Cancer Center New Mexico

Diarrhea can be a common side effect of cancer therapy.

DIARRHEA and Cancer Patients:

There are many reasons why a cancer patient may have diarrhea as some types of cancer grow, they can block the intestines and cause diarrhea. Some types of chemotherapy and radiation treatments to the abdomen can be a cause. It may last for a few weeks even after treatments are finished. Bacterial or viral infections can cause diarrhea in cancer patients, as well as other people. Nutrition supplements with large amounts of vitamins, minerals, sugar and electrolytes may worsen diarrhea. See your dietitian for more information.

Some of the signs of diarrhea:

  • Loose or watery stools (bowel movements) three or more times daily.
  • Abdominal cramps, pain, bloating.
  • Sore skin in the anal area, from frequent bowel movements.
  • Dehydration and fatigue, from excess water loss.

What should you do if you notice any of these symptoms: If you have 6 to 8 (or more) loose bowel movements daily for more than 2 days, you should call your doctor or nurse. You may need treatment to reduce or stop the diarrhea.

Other symptoms to call the doctor about include:

  • Loss of 5 or more pounds of body weight from diarrhea
  • Blood in the anal canal
  •  Blood in the stools or black stools
  • Abdominal cramps or pain for 2 or more days
  • Unable to drink fluids for more than 2 days
  • Sudden bloating of the abdomen
  • Diarrhea after several days of constipation.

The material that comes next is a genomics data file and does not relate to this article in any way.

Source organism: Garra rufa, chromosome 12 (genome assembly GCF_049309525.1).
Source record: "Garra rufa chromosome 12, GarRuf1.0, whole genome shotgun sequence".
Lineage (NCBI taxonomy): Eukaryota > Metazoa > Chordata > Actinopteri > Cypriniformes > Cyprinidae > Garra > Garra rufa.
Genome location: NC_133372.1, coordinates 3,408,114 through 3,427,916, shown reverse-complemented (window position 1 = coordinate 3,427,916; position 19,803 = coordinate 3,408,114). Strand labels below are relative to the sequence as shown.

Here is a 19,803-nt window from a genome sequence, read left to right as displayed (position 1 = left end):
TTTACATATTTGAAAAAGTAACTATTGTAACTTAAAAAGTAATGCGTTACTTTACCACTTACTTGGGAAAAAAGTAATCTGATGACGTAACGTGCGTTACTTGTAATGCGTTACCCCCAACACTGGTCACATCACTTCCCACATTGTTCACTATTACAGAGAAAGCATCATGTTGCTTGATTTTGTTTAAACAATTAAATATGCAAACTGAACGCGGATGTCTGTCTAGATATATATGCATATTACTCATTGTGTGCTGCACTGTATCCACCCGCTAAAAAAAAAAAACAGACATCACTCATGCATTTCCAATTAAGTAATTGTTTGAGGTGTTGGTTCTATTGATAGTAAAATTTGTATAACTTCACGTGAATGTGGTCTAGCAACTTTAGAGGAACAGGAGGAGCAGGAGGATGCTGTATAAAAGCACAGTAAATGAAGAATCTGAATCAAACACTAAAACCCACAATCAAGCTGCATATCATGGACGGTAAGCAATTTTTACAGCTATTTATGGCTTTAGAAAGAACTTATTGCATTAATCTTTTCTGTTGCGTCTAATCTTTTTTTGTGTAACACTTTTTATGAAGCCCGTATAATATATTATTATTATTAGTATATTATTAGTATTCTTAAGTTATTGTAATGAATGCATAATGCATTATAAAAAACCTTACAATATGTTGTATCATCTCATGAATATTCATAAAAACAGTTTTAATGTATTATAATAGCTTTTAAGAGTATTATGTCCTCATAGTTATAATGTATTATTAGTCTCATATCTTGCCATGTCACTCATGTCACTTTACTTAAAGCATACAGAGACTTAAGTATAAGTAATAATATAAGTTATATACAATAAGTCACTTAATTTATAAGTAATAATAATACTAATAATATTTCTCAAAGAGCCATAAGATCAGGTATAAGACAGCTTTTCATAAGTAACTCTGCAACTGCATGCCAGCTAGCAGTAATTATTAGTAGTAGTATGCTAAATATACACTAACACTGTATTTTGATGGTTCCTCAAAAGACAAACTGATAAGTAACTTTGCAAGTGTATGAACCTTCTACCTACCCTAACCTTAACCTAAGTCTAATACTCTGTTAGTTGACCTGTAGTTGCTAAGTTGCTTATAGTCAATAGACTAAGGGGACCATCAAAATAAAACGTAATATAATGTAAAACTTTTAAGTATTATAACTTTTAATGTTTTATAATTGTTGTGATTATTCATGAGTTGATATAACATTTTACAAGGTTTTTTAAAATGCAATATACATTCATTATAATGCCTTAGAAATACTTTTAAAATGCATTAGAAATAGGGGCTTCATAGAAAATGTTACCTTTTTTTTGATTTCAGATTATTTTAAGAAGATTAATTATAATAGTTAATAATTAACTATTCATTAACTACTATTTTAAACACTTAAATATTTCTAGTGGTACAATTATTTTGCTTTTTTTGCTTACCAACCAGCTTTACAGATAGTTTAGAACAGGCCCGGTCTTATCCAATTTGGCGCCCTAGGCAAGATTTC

• Fever (38°C or more)
  • Symptoms of dehydration are: decreased urination, increased thirst, lightheadedness

DIARRHEA DUE TO MEDICATION: e.g. antibiotics or chemotherapy (except Irinotecan)

1. REHYDRATION: Drink at least 8 glasses of fluids a day (1 glass = 250mL). This can include water, fruit juice, soup, or sports drinks (e.g.Gatorade®). Solutions are also available to replace fluid losses. Examples include PEDIALYTE®, GASTROLYTE®.

2. DIET: Try to eat smaller meals, more often during the day. Try the BRAT diet (Bananas, Rice, Applesauce, Toast). Avoid spicy foods, fried foods, coffee, tea, cola, alcohol, orange or prune juice.

3. MEDICATIONS: Temporarily stop any laxatives or stool softeners such as Senokot® or Colace® (docusate sodium). Also, if you are on any medications that could aggravate diarrhea, such as metoclopramide, or domperidone, please contact your doctor. Try the antidiarrheal IMODIUM® (loperamide): 2 tablets immediately, then 1 tablet after each loose bowel movement (the maximum dose is normally 8 tablets per day, until symptom-free for 12 hours, but in some cases or situations, this dose may be exceeded. Consult your doctor or pharmacist. Other medications are also available by prescription.

4. REMEDY FOR RECTAL PAIN: If you are experiencing pain in the rectal area, you can try a sitz bath. A sitz bath can be purchased at a pharmacy. Basically, it is a basin which contains moving lukewarm salted water [i.e. 2 teaspoons of salt in 1 Litre (1000 mL or 4 cups) of water] in which you can sit for a few minutes.